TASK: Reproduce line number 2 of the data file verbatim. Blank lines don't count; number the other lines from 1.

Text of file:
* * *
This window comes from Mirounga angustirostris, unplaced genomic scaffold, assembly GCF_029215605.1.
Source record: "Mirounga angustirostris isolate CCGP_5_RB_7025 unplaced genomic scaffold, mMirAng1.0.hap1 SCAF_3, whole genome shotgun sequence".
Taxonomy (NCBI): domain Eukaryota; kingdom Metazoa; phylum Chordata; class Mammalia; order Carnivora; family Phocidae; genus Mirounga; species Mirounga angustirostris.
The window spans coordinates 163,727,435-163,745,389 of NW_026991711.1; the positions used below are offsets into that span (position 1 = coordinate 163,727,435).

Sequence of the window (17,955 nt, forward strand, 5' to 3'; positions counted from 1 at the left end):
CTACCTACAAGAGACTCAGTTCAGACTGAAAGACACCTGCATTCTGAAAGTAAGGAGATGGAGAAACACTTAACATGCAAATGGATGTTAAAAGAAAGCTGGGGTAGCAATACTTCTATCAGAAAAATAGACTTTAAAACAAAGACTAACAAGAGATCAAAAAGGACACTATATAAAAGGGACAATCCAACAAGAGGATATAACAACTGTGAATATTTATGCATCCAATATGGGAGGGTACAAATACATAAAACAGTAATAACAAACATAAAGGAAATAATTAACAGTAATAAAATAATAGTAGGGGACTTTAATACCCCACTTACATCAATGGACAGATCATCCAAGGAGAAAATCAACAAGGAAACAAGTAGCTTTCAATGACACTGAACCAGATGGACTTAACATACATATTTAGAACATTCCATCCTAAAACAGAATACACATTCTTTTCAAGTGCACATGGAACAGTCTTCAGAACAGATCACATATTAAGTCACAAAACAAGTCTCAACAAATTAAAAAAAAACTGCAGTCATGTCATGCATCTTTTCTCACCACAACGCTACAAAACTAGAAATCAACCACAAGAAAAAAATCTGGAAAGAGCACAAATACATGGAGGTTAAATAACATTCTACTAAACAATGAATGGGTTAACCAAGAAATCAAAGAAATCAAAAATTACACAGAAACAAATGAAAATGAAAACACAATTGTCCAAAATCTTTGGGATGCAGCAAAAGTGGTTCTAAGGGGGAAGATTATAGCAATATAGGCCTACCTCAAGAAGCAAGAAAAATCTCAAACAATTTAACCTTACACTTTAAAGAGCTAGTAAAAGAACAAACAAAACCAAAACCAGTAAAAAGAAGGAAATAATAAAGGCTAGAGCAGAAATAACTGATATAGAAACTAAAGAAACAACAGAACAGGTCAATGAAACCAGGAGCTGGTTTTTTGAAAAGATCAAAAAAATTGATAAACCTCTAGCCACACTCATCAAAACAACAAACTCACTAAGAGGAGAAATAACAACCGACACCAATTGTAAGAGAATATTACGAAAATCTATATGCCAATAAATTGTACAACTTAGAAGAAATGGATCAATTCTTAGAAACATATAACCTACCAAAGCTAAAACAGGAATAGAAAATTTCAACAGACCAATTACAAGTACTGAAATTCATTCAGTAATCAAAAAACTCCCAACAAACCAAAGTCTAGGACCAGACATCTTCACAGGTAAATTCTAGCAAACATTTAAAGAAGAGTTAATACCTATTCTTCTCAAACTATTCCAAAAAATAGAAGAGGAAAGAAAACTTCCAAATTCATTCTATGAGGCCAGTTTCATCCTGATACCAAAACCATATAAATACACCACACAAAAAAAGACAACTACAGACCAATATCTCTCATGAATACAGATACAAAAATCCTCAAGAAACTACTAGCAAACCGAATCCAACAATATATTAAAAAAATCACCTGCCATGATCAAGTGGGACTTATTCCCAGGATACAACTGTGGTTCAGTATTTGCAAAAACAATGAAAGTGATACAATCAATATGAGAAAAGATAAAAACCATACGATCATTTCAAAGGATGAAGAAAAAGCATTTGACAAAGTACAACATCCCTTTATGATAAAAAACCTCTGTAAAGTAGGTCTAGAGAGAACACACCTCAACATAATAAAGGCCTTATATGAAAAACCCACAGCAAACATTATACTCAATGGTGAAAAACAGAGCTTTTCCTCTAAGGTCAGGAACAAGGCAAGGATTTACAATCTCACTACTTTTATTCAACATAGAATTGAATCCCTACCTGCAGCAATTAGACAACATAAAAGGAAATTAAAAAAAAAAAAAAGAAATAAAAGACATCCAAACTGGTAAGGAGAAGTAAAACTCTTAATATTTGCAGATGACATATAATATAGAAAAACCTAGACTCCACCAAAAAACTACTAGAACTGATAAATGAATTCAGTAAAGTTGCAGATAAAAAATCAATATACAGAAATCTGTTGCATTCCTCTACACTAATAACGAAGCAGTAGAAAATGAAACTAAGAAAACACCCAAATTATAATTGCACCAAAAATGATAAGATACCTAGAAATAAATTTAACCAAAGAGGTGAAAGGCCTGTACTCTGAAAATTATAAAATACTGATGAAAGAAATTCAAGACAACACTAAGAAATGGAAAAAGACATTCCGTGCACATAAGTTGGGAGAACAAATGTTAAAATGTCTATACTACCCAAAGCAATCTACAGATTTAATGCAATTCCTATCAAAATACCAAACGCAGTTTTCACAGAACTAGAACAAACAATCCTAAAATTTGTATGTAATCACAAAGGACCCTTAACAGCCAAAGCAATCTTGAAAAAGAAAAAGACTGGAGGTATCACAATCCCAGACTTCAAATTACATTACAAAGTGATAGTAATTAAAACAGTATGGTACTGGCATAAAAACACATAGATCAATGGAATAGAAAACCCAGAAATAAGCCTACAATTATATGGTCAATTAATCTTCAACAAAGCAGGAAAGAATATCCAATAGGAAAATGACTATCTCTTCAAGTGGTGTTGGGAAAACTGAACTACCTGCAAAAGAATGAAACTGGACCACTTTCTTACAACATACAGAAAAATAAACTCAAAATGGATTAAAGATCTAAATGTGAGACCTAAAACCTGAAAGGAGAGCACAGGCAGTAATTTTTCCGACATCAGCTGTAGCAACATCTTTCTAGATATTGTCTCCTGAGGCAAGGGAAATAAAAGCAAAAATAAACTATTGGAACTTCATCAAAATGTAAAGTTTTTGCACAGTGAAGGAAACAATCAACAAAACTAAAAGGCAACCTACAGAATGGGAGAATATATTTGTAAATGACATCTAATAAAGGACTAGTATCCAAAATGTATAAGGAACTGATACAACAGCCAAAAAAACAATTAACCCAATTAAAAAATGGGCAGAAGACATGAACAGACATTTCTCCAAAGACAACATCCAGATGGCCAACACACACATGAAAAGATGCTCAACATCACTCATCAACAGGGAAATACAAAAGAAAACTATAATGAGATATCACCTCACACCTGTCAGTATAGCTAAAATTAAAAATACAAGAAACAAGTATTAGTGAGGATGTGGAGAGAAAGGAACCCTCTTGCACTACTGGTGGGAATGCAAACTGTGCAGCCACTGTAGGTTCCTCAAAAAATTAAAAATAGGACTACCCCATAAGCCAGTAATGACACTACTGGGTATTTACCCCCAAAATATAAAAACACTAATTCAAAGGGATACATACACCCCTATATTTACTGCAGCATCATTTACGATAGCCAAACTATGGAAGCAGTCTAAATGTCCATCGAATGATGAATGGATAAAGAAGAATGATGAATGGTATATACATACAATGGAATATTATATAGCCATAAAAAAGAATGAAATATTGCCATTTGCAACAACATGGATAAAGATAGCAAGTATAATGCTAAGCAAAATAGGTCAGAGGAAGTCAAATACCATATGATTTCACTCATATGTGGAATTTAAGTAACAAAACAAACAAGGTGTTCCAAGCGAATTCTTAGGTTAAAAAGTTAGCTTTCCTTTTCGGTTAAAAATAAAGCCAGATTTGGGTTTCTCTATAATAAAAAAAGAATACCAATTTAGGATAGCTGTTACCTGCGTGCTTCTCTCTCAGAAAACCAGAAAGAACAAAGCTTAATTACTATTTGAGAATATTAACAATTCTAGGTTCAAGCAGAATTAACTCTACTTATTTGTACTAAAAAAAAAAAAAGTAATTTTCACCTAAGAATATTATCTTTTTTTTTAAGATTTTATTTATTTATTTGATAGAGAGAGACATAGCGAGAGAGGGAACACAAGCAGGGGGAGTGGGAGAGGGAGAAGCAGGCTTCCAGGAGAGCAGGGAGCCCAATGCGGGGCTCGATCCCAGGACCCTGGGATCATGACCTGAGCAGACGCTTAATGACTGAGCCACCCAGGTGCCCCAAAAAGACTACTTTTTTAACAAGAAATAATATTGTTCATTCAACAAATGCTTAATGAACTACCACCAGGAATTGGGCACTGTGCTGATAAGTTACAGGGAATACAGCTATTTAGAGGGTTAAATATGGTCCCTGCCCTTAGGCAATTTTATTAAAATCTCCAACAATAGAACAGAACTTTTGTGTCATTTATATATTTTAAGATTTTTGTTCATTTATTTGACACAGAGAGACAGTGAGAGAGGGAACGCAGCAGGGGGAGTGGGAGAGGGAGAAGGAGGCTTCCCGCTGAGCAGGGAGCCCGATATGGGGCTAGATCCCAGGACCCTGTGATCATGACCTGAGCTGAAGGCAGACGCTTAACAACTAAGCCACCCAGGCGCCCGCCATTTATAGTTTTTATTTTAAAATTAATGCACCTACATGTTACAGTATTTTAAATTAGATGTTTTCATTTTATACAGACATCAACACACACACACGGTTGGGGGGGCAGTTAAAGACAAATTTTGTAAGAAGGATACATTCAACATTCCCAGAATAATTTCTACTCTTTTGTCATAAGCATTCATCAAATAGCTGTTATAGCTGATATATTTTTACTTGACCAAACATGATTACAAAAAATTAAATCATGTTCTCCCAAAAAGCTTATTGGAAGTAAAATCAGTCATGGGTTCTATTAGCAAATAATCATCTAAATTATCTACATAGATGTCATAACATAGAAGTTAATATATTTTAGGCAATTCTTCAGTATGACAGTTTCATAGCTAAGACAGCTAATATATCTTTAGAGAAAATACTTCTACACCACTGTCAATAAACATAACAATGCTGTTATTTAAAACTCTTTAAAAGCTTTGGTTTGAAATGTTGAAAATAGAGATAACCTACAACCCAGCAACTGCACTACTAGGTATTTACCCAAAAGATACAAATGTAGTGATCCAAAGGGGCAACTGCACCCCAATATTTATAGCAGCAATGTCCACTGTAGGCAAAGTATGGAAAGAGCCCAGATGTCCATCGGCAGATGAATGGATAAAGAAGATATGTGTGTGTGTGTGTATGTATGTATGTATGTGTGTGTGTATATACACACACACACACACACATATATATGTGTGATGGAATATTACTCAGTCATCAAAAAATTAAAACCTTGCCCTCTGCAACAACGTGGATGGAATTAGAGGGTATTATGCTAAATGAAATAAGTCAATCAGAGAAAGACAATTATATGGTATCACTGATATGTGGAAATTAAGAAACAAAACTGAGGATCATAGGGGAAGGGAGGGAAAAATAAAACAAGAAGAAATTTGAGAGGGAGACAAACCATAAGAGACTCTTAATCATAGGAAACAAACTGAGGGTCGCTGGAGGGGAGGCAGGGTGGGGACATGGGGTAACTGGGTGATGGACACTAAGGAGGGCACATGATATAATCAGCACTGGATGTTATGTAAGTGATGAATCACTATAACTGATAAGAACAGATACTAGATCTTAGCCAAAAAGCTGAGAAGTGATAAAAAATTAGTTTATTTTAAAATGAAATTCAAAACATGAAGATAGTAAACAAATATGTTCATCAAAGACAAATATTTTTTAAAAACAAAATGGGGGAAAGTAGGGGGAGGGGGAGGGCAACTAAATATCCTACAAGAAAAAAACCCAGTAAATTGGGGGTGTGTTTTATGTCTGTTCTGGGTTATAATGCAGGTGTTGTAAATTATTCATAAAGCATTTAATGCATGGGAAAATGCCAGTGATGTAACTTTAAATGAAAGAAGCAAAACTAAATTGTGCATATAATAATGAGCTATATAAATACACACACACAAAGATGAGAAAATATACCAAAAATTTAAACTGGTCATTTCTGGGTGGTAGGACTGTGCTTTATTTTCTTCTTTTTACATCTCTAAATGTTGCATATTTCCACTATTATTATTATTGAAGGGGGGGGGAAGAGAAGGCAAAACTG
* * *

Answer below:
Source record: "Mirounga angustirostris isolate CCGP_5_RB_7025 unplaced genomic scaffold, mMirAng1.0.hap1 SCAF_3, whole genome shotgun sequence".